Position Paper for World Trade Organization - NYC Model UN Conference 2009Document Transcript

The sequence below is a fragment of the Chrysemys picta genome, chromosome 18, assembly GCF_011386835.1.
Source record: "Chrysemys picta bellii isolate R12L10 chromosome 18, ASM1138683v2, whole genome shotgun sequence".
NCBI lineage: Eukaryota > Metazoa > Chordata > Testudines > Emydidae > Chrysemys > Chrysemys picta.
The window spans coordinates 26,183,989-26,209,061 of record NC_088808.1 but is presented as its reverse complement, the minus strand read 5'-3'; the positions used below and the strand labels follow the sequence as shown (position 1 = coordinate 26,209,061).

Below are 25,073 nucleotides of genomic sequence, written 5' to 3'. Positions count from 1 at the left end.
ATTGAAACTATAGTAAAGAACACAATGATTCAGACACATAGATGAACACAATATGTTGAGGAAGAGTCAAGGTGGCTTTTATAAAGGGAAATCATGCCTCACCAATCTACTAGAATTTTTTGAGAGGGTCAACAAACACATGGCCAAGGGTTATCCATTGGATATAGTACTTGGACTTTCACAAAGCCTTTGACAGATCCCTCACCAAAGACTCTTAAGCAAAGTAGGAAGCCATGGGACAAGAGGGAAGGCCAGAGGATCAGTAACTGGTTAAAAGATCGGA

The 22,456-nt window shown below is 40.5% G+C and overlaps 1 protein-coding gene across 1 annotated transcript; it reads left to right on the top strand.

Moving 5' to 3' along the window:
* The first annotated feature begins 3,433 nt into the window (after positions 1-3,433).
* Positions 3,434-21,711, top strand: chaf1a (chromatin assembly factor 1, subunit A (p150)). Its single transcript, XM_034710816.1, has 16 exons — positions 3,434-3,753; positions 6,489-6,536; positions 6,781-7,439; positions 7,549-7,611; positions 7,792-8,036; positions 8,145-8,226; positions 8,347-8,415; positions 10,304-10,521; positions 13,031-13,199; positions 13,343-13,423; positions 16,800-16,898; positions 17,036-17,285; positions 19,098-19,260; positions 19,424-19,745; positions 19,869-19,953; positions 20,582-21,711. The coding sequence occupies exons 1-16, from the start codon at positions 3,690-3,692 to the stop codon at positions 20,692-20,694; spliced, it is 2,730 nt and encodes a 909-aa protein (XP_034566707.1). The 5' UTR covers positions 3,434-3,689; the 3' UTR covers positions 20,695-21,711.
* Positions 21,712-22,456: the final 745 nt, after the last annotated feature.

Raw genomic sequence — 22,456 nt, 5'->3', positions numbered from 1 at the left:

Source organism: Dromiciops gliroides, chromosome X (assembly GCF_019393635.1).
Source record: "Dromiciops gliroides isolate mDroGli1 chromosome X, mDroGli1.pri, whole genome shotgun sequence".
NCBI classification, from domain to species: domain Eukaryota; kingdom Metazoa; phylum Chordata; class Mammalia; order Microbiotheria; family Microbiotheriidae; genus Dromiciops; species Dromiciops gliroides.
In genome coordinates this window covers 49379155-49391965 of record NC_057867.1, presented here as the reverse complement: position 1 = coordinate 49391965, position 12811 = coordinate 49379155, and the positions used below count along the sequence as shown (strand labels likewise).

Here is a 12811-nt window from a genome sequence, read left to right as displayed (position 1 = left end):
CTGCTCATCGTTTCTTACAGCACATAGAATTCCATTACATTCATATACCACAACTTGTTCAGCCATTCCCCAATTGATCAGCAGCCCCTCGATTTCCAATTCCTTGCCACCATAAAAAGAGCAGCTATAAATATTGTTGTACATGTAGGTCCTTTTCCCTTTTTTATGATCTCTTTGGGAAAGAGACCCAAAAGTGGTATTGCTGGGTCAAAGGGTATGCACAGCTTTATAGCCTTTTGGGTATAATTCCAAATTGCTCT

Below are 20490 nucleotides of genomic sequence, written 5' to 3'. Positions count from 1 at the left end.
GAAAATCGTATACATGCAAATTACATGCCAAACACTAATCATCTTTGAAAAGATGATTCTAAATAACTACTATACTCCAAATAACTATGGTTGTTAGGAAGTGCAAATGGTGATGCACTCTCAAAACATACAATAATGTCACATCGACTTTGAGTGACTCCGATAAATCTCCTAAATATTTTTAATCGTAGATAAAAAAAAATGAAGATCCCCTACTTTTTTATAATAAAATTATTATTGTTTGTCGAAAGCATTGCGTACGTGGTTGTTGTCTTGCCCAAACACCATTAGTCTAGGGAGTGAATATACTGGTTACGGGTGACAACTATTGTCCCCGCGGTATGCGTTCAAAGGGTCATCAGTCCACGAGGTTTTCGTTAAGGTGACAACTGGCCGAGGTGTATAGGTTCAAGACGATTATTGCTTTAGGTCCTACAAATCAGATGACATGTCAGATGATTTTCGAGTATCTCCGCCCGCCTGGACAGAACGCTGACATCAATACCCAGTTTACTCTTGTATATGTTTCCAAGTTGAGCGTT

Delegation from Represented by South Africa Amy Gemmel & Beatrice Soler Position Paper for World Trade Organization The topics before the World Trade Organization (WTO) are: Furthering Trade Facilitation based on the 2005 Hong Kong Ministerial Declaration; the Relationship between WTO Rules and Multilateral Environmental Trade Agreements; and the Role of Regional Trade Agreements in the International Trading System. I. Furthering Trade Facilitation Based on the 2005 Hong Kong Ministerial Declaration South Africa strongly disagrees with Annex C of the 2005 Hong Kong Ministerial Declaration, refuting the idea that in order to achieve a progressively higher level of flexibility and liberalization in trade that Member States should be forced into following the unrealistic objectives proposed at the Ministerial Conference. South Africa firmly believes that the guidelines agreed upon for the service sector, in Annex C are biased and discriminates against weaker States that look upon the LDC Modalities adopted by the Special Session of the Council for Trade in Services on 3 September 2003. South Africa’s economy has been driven by the service and industry sectors, which together make-up 97 percent of their Gross Domestic Product (GDP), and has grown at an annual rate of five percent. Recognizing that these sectors are also the livelihood of many of the developing African Union (AU) States, South Africa has actively pursued and negotiated agreements on trade and development in cooperation with the European Union (EU) and the United States (USA) in order to establish strong trade agreements. In order to facilitate greater trade with South America and Asia, South Africa has initiated a greater South Africa to Sub-Saharan African agreement in order to establish trade relations, via a free trade agreement with Brazil and India. South Africa’s participation in the Southern African Development Community (SADC), comprising of 14 sub-Saharan African States, allows access to a market of approximately 140 million people, market growth is projected an annual rate of around three percent. South Africa has negotiated a host of general trade agreements since 1994 as part of the process of normalizing trade relations with international trading partners. South Africa has also negotiated free trade agreements between the SADC and the EU (SA-EU Trade Development Co-operation Agreement) which allows for preferential access and lower tariffs between signatory States for specific products. South Africa actively pursues preferential trade arrangements in which other States unilaterally provide access to their markets through lower tariffs and increased or removed quotas, especially within the AU. The African Growth and Opportunity Act (AGOA), allows Africa States access to market opportunities through the Generalized System of Preferences (GSP) program. The GSP, a program designed to promote economic growth in the developing world by the USA, provides preferential duty-free entry for about 4,900 products from 132 designated beneficiary States and territories, including South Africa. This GSP program, authorized under the Trade Act of 1974 for a 10 year period, was instituted on 1 January 1976 and is currently authorized through 31 December 2009. From the SA-EU Trade Development Co-operation Agreement, South Africa suggests the creation of “Trade for Aid.” Trade for Aid, another branch within the SADC, will act as a liaison between African developing States and all participating economically stable States. Trade for Aid, while maintaining the principles of the GSP system, will become a regionally based program offering aid in healthcare and education in conjunction with the Generation for Change and Growth (GCG) Organization. The program’s design will be regionally based and will assist trade facilitation and social improvement in unison with the African Growth and Opportunity Act (AGOA), the West African Development Bank (WADB), East African Development Corporation (EADC), and use the main principles of the General Agreement on Tariffs and Trade (GATT). With the help of these organizations and developed Member States, representatives from the designated region will work together to help facilitate the program. South Africa is prepared to donate .01 percent of the States’ 278 billion USD (GDP), and provide man power to ensure the creation of the Trade for Aid program. Similar to South Africa’s Reconstruction Development Program, Trade for Aid will improve living conditions which in turn assists expanding trade facilitation. Global cooperation and market access is needed to improve trade facilitation. The agricultural sector is projected as the driving force in SADC’s economic improvements. II. The Relationship between WTO Rules and Multilateral Environmental Trade Agreements South Africa, taking into consideration Article VI of the 1994 WTO Anti-Dumping Agreement, defines dumping according to Article VI of the 1994 GATT Agreement. Through one of the strongest multilateral environmental trade agreements, the African Growth and Opportunity Act (AGOA), imports increased 16 percent in 2006 to 44 billion USD in 2006. South Africa alone was responsible for two billion USD of the total imports. Growth opportunities and trade agreement available through the AGOA, allows South Africa to assert that the strongest proponent of multilateral trade is unlocking the growth and development potential of developing States. South Africa experienced an initial economic growth of six percent after adopting the Reconstruction Development Program (RDP). South Africa’s use of the RDP has successfully sustained or lowered taxes, reduced governmental debt by decreasing the national deficit, liberalized trade throughout the State, increased the 2000 balance of payments between two and three percent, maintained inflation rates less than ten percent, and attracted international interest. Also, in the year 2000, the ratio of Gross Domestic Savings to Gross Domestic Product (GDP) increased to 22 percent, while improving income distribution and reducing the budget deficit to below 4 percent of the GDP. The abolishment of barriers to trade such as tariffs under the General Agreements on Tariffs and Trade (GATT) provides South Africa a confidence that WTO agreements will be able to facilitate more than frustrate the structural adjustments for the developing States. However, both formal and informal solutions are needed to guarantee the growth and evolution process of developing States. Negotiations and discussions on the means of avoiding the marginalization of the many developing States in decision-making are necessary. South Africa believes that developing entities need to pursue industrialization by processing natural resources, utilizing human resources, and by using their comparative advantage within each developing State. South Africa suggests the creation of a new committee: Modalities for Instituting New Trade (MINT). The MINT Committee will contribute to structural change in the geographic allocation of global production, establish the disciplines that level the playing field, address concerns and imbalances in existing multilateral agreements, extend and elaborate more effective provisions on special and differential treatment, extend disciplines to new forms and dimensions of trade in recognition of the increasingly integrated nature of the global economy. South Africa desires to achieve improvement on market access for all agricultural products with export potential. Moreover, improvements on fair trade conditions for import and export products, and a guarantee in rural development regulations are accommodated within the allowable range of WTO disciplines. South Africa encourages tariff reductions through viable market access quotas and the reduction in tariffs from bound rates. Substantial reductions of domestic tariffs and export supports by major developed countries along with retaining an adequate space for developing countries are needed. South Africa calls upon member states to take into consideration the technicalities of the MINT and to make commitments in capping production-related support measures, and eliminating export subsidies or any subsidization as part of an export credit, in the hopes of aiding the development of transparent and coherent disciplines for export credits. In order for a reduction in protective and supportive measures to occur, South Africa asserts that further aid is needed; moreover, assistance with developing States is needed in order for said States to undergo a restructure in economy allowing for a relocation of production and investment to developing States. Structural adjustment will boost investment, production and trade, promote industrialization and allow North-South, and South- South trade. New negotiations must be based on a broad and balanced agenda which accommodates the concerns and interests of all WTO Members. Broad-based negotiations, which would permit trade-offs that best serve the developing States’ interests, South Africa supports the creation of the MINT, and believes that said adaption by member States will yield a beneficial result to all members. III. The Role of Regional Trade Agreements in the International Trading System South Africa believes that this topic is by far the most essentially important topic brought before this WTO Committee. South Africa along with the members of the Southern African Customs Union (SACU) – Botswana, Lesotho, Namibia, and Swaziland, participated in negotiations with the United States to create a free trade agreement (FTA) in Pretoria, South Africa on 2 June 2003. Building upon the success of the African Growth and Opportunity Act (AGOA), SACU-FTA is the first of its kind in sub-Saharan Africa. Since the adaption of the SACU agreement member States have experienced a growth of 27 percent increase in trade arrangements between states. The SACU-FTA creates a comprehensive infrastructure for trade and investment bringing new opportunities for prosperity to the southern African states, further driving regional growth and development, and providing for a prosperous common economic future. For South Africa, the SACU-FTA presents an opportunity to build on the success of the AGOA by moving toward a jointly beneficial bi-lateral trade agreement/partnership with the United States. The SACU States have experienced 47 percent increase in non-fuel imports and as such are the leading AGOA beneficiaries in net trade. In particular, Botswana, Namibia, and Swaziland have reported increases in total apparel exports from 40 to 75 percent. Realizing that free trade is an opportunity to improve South Africa’s commercial competiveness and better position the nation on the global market, the SACU-FTA has also helped the country attract much needed new foreign direct investment (FDI). The SACU-FTA can also help drive economic integration into the southern African States and promote the goals of the New Partnership for Africa’s Development (NEPAD). The NEPAD offers an opportunity to further link trade, undertake poverty alleviating strategies and promote economic growth opportunity, intraregionally. The SACU States have established a special cooperative group designed to increase trade capacity, specifically for these negotiations. The U.S. Agency for International Development has allocated 2 million USD in start-up funds and as sign of mutual cooperation and commitment to increasing trade capacity in South Africa as well as the States in the SACU. In a reversal of previous governmental policies aimed solely at benefitting only South Africa, South Africa now commits to cooperating in the needed agreements to foster increased regional, continental and international trade. Following the to the success of the SACU, South Africa believes that a continental trade organization, the African Customs and Trading Organization (ACTO) will promote all West, East and South African states to focus on lowering trade tariffs and assist developing countries. The ACTO board of directors will be comprised of an elected official representing each State. These officials will create a bi-annual forum for all States to discuss economic matters, such as, high tariffs, starving people resulting from agricultural insufficiencies, the current economic state, and the rapidly decreasing Gross Domestic Product plaguing all nations. South Africa calls upon fellow Member States to fully assist with the formulation of ACTO by fostering a FTA and by offering trade incentives to all participating States. South Africa has benefited from the FTA and NEPAD, in particular a six percent decrease in poverty and an eight increase in net exports. Furthermore, South Africa has joined The African Group Proposal and advocates the need to indentify trade facilitation shortcomings, decreasing transportation emissions, lowering communication costs, and increasing revenue collection. Integrating African enterprises is a key element in promoting the prosperity of African States (some of poorest in the world). South Africa urges all Member States, especially those African Member States, to recognize the benefits of the SACU and pursue whatever actions are necessary to become a member of ACTO.